2

Debian policy is that libraries, tools, etc bundled with a program should be unbundled from it when creating a debian package. Debian policy also requires that libs be split into at least a runtime package (e.g. libfoo-version) and a development version with the static library and headers (e.g. libfoo-version-dev). What you do on your own system is your ...


2

So my question is, if the upstream developers created their software with the intention to distribute a large monolithic install complete with bundled dependencies, do the APT package maintainers need to rewrite the source so that the software uses the communal collection of dependencies rather than the local dependencies? Not necessarily, as long ...


2

I found this answer to a duplicate question on ServerFault titled: yum equivalent of “apt-get purge" that provides the only method I've seen that can do what apt-get purge <pkg> does on Ubuntu/Debian. for package in package1 package2 package3 do echo "removing config files for $package" for file in $(rpm -q --configfiles $package) do echo " ...


2

If you want to update Python, why don't you use your distro's package manager? apt-get in the case of Debian. If you want to install a different version of python, it would be best to do that in a virtualenv. If you're installing a package you're building, usually it would be placed somewhere like /usr/local/bin. You'll find most of your currently ...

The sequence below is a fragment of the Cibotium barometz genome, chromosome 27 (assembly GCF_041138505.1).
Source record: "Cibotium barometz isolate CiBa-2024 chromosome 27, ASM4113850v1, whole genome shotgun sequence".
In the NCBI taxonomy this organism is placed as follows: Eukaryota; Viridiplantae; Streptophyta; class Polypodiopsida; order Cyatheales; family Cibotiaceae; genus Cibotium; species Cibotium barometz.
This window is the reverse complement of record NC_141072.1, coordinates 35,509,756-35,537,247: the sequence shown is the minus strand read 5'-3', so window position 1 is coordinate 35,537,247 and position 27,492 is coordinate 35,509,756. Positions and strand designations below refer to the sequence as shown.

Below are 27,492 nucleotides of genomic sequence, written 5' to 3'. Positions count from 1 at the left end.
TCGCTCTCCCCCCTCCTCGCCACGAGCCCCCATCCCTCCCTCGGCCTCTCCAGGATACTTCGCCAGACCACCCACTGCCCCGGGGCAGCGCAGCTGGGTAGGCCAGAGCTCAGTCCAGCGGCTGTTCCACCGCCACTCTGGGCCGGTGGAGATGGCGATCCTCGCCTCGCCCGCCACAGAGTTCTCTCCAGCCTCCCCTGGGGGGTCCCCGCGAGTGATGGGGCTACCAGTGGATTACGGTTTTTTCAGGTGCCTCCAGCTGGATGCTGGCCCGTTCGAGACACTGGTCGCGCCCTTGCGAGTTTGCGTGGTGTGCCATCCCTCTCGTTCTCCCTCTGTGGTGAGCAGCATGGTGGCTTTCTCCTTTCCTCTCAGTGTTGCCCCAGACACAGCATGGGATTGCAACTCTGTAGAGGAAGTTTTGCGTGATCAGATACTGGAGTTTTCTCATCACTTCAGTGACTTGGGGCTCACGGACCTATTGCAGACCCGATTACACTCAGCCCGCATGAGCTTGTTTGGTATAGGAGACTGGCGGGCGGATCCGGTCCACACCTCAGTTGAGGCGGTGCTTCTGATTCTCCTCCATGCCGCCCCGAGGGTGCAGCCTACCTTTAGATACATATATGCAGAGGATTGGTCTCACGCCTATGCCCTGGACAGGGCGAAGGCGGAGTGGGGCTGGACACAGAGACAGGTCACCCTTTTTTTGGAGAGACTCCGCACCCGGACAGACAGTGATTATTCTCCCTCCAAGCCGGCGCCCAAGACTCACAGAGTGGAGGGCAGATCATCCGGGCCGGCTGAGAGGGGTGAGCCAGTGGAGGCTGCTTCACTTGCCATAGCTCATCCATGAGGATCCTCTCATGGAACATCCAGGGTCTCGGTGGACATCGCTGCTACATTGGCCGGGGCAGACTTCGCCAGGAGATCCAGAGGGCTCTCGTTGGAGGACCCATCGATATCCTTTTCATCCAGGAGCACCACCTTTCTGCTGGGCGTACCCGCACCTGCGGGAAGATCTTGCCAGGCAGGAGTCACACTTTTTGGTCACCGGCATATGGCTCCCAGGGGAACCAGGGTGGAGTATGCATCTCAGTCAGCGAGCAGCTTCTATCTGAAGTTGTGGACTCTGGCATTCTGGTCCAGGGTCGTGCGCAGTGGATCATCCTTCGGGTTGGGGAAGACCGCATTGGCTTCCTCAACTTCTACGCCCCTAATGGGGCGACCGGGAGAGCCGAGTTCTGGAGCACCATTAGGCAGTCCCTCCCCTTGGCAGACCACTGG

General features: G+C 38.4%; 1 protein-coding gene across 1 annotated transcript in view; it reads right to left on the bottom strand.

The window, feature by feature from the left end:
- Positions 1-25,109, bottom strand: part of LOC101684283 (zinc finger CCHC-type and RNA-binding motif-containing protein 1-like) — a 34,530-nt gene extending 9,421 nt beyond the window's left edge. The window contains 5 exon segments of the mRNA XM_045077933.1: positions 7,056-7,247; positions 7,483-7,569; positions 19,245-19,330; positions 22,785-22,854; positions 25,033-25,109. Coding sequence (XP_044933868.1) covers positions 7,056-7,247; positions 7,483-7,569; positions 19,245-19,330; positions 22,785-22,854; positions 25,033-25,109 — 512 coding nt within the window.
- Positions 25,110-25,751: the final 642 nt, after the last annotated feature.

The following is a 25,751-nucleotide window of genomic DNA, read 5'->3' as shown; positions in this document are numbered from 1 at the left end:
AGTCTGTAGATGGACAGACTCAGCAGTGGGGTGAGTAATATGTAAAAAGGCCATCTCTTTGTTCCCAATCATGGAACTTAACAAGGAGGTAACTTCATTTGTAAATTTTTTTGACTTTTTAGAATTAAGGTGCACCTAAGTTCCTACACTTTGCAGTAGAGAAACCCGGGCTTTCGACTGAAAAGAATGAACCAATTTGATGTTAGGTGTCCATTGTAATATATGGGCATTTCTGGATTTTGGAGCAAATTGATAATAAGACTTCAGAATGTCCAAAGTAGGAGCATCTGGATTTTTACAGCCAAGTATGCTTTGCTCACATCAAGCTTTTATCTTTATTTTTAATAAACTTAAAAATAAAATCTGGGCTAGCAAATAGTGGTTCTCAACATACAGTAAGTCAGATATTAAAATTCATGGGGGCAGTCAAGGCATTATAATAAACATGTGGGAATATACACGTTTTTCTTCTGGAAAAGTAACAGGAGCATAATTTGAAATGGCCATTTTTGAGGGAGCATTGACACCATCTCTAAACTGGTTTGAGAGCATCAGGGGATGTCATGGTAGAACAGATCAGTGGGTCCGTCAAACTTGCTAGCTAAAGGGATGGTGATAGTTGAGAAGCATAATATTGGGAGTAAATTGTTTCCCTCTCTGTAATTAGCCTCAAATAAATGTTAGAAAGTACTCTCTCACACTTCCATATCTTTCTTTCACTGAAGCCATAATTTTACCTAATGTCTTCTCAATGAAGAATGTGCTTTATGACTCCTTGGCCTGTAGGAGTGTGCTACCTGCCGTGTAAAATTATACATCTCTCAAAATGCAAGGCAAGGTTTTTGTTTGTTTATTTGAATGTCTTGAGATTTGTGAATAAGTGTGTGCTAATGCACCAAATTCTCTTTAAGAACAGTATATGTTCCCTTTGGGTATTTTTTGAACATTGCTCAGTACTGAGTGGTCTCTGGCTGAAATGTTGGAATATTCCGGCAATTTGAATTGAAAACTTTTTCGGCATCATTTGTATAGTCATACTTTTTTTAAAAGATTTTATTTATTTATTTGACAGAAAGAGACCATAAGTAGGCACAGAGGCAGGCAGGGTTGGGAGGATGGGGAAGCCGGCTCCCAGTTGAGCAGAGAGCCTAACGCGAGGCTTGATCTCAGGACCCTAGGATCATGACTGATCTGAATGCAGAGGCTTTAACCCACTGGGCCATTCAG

2

You need to (at least) remove apache2.2-bin: apt-get remove apache2.2-bin Alternatively, you can force the installation of apache2-bin: dpkg -i --force-overwrite /var/cache/apt/archives/apache2-bin_2.4.20-2_amd64.deb and then try apt-get -f install again.


2

You only have the updates listed. The base repo you're missing is at deb http://ftp.debian.org/debian/ jessie main contrib deb-src http://ftp.debian.org/debian/ jessie main contrib


1

There are several probabilities: Your list can be not updated, use apt-get update. You should also check if apt-cache policy list all the repositories. Is probable that the package isn't available in the repository sources you have added or in another component. For Debian, use madison, other distros have equivalents. For that package for example you need: ...


1